Going back to the early 17th century, the first Modern Stock Exchange was established in Amsterdam. Since then, whether you like it or not, “The stock exchange” has played an integral role in the development of capitalism in the modern, advanced world. Nowadays, when we think of Stock exchanges, we think of money, money, money. The last thing that probably springs to mind is beautiful architecture. With all that money flowing around, it makes sense that there are some architectural gems amidst all those absurdly lucrative buildings. Here are some of the most beautiful current and former stock exchanges in the world. 

Hamburg

The city that lies on the River Elbe is famous for numerous reasons. One of them is that it is the third biggest port on the European continent, after Rotterdam and Antwerp, and therefore is a major transportation hub. Besides that, Hamburg is one of Europe’s largest cultural and commercial seats and is a well-known tourist destination. It is embellished with wonderful architecture with buildings such as the Elbphilharmonie, Hamburger Rathaus (city hall) and Saint Michael’s church to name a few. On this list, we mustn’t miss mentioning the Hamburg Stock exchange building, in fact Germany’s oldest stock exchange. Lying back to back with the City hall, the Hamburg Stock exchange was built in 1841 by Wimmel and Forsmann. The building was constructed in neo-classical style, resembling Ancient Greek with columns, decorated capitals and relief art over the arches. It is a building where you can stay for a little longer, not just for the stock exchange but also to marvel at its artistry appearance.

Vienna (Wiener Börsensäle)

When we think of Austria’s capital, we remember the once-dominant Austro-Hungarian Empire, the city of Mozart and Strauss, Wiener schnitzel and Sacher Torte. The architecture is undoubtedly a drawcard, thanks to the Schönbrunn Palace, St. Steven’s cathedral, the Wiener Staatsoper and among them, Wiener Börsensäle. During the redesign of the famous Vienna Ringstrasse, where once the old city walls were located, the Vienna Stock Exchange construction began in 1870 and was completed in 1877. Theophil Freiherr von Hansen constructed it in classical Renaissance style. Its distinguishing exterior element is undoubtedly the red brick façade, while the interior is well-known for its acoustic perfection. It also possesses a ballroom with lavish decorations, high ceilings, followed by the newest technological equipment, making it an excellent place for spectacular events, conferences, presentations and cocktail parties. The building was used as the stock exchange until 1998, but nowadays, it has been moved to Wipplingerstraße.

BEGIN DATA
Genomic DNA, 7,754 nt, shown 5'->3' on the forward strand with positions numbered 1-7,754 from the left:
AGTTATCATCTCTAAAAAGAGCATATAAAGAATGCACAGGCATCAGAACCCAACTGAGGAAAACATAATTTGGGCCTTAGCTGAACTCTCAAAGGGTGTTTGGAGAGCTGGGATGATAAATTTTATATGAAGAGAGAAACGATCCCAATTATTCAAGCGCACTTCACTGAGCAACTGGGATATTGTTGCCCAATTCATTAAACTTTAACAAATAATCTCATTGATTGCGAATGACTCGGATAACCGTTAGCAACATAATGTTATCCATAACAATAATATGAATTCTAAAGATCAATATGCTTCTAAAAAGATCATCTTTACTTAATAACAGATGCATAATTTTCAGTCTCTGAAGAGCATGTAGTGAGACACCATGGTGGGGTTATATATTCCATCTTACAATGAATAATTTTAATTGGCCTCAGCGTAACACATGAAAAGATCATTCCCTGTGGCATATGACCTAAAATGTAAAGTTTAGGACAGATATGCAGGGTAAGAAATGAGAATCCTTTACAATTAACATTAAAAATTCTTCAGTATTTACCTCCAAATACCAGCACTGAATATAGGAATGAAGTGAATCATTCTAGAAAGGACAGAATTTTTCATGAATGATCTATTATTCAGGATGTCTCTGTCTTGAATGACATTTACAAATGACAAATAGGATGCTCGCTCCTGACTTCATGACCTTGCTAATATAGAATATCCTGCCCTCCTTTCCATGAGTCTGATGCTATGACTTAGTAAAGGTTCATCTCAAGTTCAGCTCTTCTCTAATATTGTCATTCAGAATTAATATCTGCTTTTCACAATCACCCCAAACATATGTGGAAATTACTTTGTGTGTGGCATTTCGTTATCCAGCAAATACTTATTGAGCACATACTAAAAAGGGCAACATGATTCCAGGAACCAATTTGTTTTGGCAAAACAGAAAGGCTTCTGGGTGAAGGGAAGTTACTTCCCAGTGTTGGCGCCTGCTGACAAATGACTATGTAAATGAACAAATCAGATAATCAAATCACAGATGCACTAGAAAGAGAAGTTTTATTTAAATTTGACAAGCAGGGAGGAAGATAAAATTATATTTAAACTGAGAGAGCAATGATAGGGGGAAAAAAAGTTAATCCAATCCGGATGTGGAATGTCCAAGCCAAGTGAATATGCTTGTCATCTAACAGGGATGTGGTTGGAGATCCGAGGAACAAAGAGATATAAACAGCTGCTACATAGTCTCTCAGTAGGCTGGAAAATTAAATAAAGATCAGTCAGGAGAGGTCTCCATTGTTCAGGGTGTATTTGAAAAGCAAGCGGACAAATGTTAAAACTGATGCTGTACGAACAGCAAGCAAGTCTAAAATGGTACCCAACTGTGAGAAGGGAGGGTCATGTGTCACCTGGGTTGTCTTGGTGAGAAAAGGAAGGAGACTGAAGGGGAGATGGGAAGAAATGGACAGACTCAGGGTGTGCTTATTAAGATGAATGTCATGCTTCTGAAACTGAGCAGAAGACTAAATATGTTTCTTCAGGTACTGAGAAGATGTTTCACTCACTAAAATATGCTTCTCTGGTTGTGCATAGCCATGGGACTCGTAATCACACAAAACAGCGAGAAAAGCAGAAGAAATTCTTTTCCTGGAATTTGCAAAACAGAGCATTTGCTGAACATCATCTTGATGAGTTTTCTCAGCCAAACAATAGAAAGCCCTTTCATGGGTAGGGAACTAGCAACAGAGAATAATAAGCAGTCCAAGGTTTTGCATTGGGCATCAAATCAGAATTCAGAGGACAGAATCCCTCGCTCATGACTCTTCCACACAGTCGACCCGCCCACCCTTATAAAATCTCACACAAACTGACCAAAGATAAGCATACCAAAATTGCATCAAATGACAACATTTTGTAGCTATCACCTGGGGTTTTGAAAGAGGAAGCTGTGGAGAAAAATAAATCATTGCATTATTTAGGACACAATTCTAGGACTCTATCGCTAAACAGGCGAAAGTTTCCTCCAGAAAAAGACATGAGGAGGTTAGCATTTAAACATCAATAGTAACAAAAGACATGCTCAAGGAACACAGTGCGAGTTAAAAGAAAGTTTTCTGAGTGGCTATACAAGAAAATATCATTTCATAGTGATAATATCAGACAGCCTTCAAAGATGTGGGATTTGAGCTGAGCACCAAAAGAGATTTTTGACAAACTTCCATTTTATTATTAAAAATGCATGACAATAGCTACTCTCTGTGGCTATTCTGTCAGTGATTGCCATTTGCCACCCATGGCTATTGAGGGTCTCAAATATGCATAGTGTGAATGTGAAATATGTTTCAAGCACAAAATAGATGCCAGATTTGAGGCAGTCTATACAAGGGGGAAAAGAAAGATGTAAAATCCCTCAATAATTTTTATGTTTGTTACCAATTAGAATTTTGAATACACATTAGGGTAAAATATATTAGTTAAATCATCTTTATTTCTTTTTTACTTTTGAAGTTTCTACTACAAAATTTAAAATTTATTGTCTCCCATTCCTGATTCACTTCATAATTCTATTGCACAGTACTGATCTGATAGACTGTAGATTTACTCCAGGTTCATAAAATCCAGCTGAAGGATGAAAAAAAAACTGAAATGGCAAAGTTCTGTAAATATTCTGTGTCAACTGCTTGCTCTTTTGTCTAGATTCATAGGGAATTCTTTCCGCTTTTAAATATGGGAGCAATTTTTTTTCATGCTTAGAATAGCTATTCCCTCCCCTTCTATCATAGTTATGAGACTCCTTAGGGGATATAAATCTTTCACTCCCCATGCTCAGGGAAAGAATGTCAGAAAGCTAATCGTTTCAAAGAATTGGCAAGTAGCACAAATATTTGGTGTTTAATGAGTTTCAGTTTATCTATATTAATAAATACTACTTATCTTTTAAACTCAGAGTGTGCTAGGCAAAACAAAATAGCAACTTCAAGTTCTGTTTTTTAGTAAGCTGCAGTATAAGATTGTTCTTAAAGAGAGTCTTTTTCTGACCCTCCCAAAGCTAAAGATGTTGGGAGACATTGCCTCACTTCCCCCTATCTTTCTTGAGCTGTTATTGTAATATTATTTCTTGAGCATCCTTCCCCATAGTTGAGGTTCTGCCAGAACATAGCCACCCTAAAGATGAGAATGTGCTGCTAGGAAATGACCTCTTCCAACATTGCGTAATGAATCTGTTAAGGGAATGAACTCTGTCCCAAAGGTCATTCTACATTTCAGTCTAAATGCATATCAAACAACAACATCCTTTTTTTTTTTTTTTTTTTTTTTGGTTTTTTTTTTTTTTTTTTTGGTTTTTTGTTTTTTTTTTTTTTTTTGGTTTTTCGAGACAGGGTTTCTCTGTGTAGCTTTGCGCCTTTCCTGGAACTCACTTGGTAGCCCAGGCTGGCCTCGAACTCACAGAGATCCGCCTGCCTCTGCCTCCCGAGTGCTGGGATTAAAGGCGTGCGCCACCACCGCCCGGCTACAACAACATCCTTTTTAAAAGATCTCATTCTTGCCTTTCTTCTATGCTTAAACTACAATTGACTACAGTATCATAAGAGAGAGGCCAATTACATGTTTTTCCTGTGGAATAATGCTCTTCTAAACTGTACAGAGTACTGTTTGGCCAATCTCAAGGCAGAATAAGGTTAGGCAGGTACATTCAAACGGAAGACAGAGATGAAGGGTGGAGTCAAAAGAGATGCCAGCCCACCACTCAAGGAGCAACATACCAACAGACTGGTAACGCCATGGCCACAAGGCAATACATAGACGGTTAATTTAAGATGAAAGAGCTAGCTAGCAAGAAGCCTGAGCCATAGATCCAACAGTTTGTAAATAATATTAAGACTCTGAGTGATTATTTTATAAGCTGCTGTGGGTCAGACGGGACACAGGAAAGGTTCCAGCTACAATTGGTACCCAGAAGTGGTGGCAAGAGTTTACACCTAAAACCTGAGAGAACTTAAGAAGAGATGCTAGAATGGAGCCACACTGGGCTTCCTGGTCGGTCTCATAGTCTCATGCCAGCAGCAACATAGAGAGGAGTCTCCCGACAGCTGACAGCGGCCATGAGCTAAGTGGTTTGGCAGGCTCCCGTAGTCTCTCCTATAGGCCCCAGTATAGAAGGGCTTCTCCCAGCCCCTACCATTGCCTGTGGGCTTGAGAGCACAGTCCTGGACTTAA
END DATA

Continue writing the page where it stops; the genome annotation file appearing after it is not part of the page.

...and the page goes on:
London (Royal Exchange)

London is not just the capital of Great Britain but also one of the most significant global cities. It has a substantial global effect on education, arts, fashion, healthcare, media, research, tourism and is one of the world’s biggest financial centres and home to the Royal Exchange. As of February of 2021, the total market financial worth of all companies trading on the London Stock exchange was an immense 3.67 trillion British pounds. The original Royal Exchange was founded in the 16th century, officially opened by Queen Elizabeth I in 1571, while the current building was constructed in the mid-1800s. The western side reminds us of the Pantheon in Rome, with massive columns supporting the triangular tympanum, which contains relief sculptures of seventeen characters representing London and foreign traders. The current London stock exchange is located in Paternoster Square near St. Paul’s Cathedral.

Amsterdam (Beurs van Berlage) 

Amsterdam is a diverse city known for many reasons; the canals, coffee shops, liberality and significantly more. But in the financial world, it is well-known as the original home of the first modern Stock exchange in 1602. .Later in 1903, renowned architect Hendrik Petrus Berlage, constructed Beurs van Berlage. Being a magnificent architecture piece, it served as a model for many modernist architects. Combining red brick with glass and iron roof and corbels, piers and lintels, Berlage in no way tried to imitate previous famous architecture styles like other Amsterdam buildings but rather create something new. In 2002, the ceremony of the wedding of King Willem-Alexander and Maxima Zorreguieta was held in this building. The Stock exchange building was moved to a new facility in 2000 after the Amsterdam stock exchange merged with those from Paris and Brussels to form a stock exchange known today as Euronext.

Interested in finding out more about how the stock market works? Watch the video below

 

 

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